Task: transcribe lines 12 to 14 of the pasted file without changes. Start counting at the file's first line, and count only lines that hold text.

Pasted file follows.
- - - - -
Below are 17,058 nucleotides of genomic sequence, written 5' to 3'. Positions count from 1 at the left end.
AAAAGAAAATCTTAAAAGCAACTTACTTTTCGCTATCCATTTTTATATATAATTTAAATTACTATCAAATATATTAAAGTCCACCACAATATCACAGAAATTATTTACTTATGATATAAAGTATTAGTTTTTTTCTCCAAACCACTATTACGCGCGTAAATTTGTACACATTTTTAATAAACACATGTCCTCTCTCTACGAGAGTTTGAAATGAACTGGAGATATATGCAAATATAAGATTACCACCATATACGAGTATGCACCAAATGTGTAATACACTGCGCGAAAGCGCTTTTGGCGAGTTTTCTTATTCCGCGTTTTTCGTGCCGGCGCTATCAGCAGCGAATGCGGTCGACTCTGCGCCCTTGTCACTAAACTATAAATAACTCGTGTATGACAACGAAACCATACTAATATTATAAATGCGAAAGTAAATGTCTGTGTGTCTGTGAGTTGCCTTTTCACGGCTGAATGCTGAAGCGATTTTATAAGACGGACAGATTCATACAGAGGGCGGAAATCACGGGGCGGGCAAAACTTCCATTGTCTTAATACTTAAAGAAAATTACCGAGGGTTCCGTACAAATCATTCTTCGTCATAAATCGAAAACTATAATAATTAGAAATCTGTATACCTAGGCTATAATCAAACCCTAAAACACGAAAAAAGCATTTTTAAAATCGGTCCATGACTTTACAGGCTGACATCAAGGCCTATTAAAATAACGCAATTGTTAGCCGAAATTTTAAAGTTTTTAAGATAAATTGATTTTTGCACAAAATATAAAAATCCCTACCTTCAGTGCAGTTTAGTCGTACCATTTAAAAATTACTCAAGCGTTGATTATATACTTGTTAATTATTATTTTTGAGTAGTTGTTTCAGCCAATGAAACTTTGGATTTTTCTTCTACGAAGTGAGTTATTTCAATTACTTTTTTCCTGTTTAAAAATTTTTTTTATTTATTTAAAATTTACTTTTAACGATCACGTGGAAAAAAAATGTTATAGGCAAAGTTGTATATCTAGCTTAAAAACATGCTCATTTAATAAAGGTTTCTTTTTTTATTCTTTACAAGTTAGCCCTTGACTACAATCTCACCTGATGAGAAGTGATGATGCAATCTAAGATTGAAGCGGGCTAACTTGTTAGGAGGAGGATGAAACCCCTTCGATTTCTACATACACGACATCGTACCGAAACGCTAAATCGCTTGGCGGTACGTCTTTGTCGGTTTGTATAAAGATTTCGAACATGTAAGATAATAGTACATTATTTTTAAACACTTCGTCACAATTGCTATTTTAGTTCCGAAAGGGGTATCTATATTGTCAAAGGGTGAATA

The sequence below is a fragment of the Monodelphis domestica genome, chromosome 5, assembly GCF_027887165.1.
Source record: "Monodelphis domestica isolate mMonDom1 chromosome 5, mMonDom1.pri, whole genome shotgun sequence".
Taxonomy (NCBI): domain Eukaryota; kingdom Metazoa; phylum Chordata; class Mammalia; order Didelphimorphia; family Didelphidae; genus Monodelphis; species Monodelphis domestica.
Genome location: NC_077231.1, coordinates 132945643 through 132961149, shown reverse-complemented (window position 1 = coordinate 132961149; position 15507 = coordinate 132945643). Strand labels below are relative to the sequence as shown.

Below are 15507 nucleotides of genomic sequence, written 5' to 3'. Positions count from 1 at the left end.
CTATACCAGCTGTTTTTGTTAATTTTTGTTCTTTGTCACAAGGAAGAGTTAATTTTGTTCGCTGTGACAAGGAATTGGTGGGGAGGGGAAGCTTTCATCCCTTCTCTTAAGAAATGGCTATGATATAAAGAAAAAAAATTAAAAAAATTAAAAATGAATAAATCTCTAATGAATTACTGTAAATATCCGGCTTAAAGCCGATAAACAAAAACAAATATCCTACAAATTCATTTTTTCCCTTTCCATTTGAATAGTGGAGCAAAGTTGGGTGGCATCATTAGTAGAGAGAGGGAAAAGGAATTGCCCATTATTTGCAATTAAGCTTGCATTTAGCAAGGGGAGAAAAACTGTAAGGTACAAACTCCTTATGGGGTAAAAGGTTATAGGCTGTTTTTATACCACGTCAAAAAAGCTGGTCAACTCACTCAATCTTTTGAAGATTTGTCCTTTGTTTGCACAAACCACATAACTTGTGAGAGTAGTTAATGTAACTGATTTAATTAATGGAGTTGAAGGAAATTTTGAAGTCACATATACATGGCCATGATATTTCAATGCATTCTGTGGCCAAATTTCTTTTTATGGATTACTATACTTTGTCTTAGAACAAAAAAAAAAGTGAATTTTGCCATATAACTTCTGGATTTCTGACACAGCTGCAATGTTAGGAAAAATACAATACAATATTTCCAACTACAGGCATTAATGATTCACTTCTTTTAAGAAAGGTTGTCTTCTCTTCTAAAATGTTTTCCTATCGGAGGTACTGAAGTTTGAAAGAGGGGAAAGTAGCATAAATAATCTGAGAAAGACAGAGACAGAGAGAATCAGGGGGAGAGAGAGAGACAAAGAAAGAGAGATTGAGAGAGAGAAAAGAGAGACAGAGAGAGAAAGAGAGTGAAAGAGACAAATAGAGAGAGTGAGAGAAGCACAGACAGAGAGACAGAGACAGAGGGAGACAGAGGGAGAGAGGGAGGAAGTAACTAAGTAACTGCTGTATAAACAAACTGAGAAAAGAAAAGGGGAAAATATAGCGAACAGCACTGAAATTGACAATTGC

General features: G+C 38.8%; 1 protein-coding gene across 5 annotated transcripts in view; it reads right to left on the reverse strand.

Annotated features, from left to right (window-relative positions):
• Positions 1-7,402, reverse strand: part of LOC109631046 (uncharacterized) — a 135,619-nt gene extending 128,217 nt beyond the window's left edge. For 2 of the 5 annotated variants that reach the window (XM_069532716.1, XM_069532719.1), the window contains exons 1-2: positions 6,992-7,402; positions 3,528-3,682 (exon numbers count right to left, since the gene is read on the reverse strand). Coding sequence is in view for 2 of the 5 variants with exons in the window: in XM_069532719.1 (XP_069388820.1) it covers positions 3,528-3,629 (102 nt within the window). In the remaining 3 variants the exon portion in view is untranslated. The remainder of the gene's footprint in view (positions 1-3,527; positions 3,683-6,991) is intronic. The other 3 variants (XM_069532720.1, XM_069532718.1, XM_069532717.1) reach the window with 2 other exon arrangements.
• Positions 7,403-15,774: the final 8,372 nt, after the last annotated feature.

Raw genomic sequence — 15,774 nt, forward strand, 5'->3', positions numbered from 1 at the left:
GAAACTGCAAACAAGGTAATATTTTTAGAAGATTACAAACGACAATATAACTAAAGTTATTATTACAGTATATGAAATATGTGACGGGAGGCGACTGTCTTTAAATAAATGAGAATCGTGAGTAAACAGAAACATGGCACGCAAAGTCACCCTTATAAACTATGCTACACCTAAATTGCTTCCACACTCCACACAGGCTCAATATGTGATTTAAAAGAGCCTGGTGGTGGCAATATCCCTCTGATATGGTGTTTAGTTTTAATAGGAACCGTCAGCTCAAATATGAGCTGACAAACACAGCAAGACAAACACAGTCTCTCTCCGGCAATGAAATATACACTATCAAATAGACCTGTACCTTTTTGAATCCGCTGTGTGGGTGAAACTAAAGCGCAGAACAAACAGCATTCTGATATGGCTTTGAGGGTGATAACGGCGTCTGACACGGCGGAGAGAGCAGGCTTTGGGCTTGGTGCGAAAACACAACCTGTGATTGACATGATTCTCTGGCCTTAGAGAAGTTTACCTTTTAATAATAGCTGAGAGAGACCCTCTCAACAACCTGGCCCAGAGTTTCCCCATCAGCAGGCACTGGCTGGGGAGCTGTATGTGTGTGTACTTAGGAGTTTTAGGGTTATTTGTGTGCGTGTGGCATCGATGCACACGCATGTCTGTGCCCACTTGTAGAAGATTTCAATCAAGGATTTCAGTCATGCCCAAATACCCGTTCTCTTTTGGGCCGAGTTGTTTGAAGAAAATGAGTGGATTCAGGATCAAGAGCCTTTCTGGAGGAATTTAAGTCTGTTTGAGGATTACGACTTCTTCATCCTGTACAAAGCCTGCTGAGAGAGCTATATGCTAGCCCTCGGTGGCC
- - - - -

• Positions 7,403-15,774: the final 8,372 nt, after the last annotated feature.

Raw genomic sequence — 15,774 nt, forward strand, 5'->3', positions numbered from 1 at the left:
GAAACTGCAAACAAGGTAATATTTTTAGAAGATTACAAACGACAATATAACTAAAGTTATTATTACAGTATATGAAATATGTGACGGGAGGCGACTGTCTTTAAATAAATGAGAATCGTGAGTAAACAGAAACATGGCACGCAAAGTCACCCTTATAAACTATGCTACACCTAAATTGCTTCCACACTCCACACAGGCTCAATATGTGATTTAAAAGAGCCTGGTGGTGGCAATATCCCTCTGATATGGTGTTTAGTTTTAATAGGAACCGTCAGCTCAAATATGAGCTGACAAACACAGCAAGACAAACACAGTCTCTCTCCGGCAATGAAATATACACTATCAAATAGACCTGTACCTTTTTGAATCCGCTGTGTGGGTGAAACTAAAGCGCAGAACAAACAGCATTCTGATATGGCTTTGAGGGTGATAACGGCGTCTGACACGGCGGAGAGAGCAGGCTTTGGGCTTGGTGCGAAAACACAACCTGTGATTGACATGATTCTCTGGCCTTAGAGAAGTTTACCTTTTAATAATAGCTGAGAGAGACCCTCTCAACAACCTGGCCCAGAGTTTCCCCATCAGCAGGCACTGGCTGGGGAGCTGTATGTGTGTGTACTTAGGAGTTTTAGGGTTATTTGTGTGCGTGTGGCATCGATGCACACGCATGTCTGTGCCCACTTGTAGAAGATTTCAATCAAGGATTTCAGTCATGCCCAAATACCCGTTCTCTTTTGGGCCGAGTTGTTTGAAGAAAATGAGTGGATTCAGGATCAAGAGCCTTTCTGGAGGAATTTAAGTCTGTTTGAGGATTACGACTTCTTCATCCTGTACAAAGCCTGCTGAGAGAGCTATATGCTAGCCCTCGGTGGCC